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DRM Day

Today was DRM Day at Between the Lines. David Berlind posted three excellent stories that all had something to do with DRM: The DRM grinch who stole Christmas The day the broadcast died How to stop Hollywood and Congress from trampling on your constitutional rights In addition, I posted a personal story about DRM that claims that the DMCA (yes, I got it wrong at BTL and wrote DCMA) is more about protecting TiVo's (and other company's) business model than it is about protecting the rights of copyright holders. I was especially intrigued by the post on broadcast. What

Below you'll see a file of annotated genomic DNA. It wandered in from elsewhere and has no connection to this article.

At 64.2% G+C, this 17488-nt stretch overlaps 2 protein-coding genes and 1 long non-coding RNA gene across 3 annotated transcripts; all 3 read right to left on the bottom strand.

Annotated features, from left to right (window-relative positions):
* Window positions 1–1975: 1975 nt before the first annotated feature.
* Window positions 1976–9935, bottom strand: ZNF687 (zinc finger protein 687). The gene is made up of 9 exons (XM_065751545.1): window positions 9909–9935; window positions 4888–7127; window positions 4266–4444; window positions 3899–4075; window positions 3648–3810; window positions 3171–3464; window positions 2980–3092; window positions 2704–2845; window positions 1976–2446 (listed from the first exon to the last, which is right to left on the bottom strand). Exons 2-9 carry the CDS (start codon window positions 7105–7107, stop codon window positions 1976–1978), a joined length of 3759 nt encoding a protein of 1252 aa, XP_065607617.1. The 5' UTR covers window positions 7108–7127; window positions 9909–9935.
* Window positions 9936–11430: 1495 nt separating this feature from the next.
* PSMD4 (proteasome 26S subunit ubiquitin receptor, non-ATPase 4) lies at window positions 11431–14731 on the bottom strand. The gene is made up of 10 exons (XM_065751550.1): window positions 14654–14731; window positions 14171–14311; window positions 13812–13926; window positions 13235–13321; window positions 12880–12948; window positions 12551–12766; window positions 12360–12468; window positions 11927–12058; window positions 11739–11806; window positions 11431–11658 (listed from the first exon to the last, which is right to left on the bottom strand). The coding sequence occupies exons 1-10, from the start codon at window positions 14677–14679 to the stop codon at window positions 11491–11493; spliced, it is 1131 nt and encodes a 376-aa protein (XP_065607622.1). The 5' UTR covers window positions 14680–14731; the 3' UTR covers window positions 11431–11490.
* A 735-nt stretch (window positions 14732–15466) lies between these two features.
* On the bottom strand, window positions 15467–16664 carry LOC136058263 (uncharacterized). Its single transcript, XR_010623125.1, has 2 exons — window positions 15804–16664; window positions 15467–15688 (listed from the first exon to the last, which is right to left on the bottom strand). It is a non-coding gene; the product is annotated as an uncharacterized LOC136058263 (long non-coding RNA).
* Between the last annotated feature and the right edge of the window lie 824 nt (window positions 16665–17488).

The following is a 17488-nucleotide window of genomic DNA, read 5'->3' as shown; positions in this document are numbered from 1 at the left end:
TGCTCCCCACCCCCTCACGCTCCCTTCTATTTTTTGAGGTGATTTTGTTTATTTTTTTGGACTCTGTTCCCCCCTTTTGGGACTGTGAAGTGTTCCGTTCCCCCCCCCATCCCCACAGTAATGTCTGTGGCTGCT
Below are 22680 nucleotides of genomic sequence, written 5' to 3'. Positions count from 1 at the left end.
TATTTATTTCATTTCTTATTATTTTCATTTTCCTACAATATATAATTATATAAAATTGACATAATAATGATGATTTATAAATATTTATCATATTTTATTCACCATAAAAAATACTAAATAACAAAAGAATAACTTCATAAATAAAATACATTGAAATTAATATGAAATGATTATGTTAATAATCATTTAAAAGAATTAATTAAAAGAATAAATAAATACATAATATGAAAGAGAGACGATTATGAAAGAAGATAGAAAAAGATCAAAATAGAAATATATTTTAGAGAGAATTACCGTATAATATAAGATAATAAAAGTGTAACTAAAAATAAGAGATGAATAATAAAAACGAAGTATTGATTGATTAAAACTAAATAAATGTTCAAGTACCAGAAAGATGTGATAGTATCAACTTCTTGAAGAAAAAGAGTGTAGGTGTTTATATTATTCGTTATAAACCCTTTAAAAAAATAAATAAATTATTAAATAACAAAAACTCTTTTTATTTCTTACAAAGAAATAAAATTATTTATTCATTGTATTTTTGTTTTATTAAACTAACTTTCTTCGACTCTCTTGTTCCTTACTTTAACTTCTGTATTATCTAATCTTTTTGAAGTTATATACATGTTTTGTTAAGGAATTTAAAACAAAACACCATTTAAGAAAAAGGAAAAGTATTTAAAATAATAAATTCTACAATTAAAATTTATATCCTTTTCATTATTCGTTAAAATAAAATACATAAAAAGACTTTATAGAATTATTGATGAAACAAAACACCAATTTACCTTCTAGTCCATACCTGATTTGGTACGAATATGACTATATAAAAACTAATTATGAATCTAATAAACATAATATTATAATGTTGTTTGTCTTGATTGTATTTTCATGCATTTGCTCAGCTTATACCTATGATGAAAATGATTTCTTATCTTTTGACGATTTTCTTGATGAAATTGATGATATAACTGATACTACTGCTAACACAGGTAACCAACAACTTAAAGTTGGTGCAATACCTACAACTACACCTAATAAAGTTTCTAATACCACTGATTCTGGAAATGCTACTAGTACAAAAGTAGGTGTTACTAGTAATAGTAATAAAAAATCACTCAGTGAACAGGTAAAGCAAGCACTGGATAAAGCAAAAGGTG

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IIW2005: Identity Rights Agreements

This afternoon there was a good sized group that got together to discuss Identity Rights Agreements. One big problem is the legal status of such agreements. Mary Rundle was very helpful to the discussion here. One point was that an organization (like Identity Commons) could create a "trustmark" that Web sites that take identity data could display saying they agree to abidee by IRAs. This provides some prtection under trademark law, but may not be the best way really punish violaters. Data protection privacy commissioners want to create a regime for protecting personly identifying information. What we're saying in
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Identity and Presence

I put a piece about the difference between identity and presence information at Between the Lines. The difference is pinpointed by iTunes in its use of proxies for presence to enforce its DRM policies--badly, as it turns out.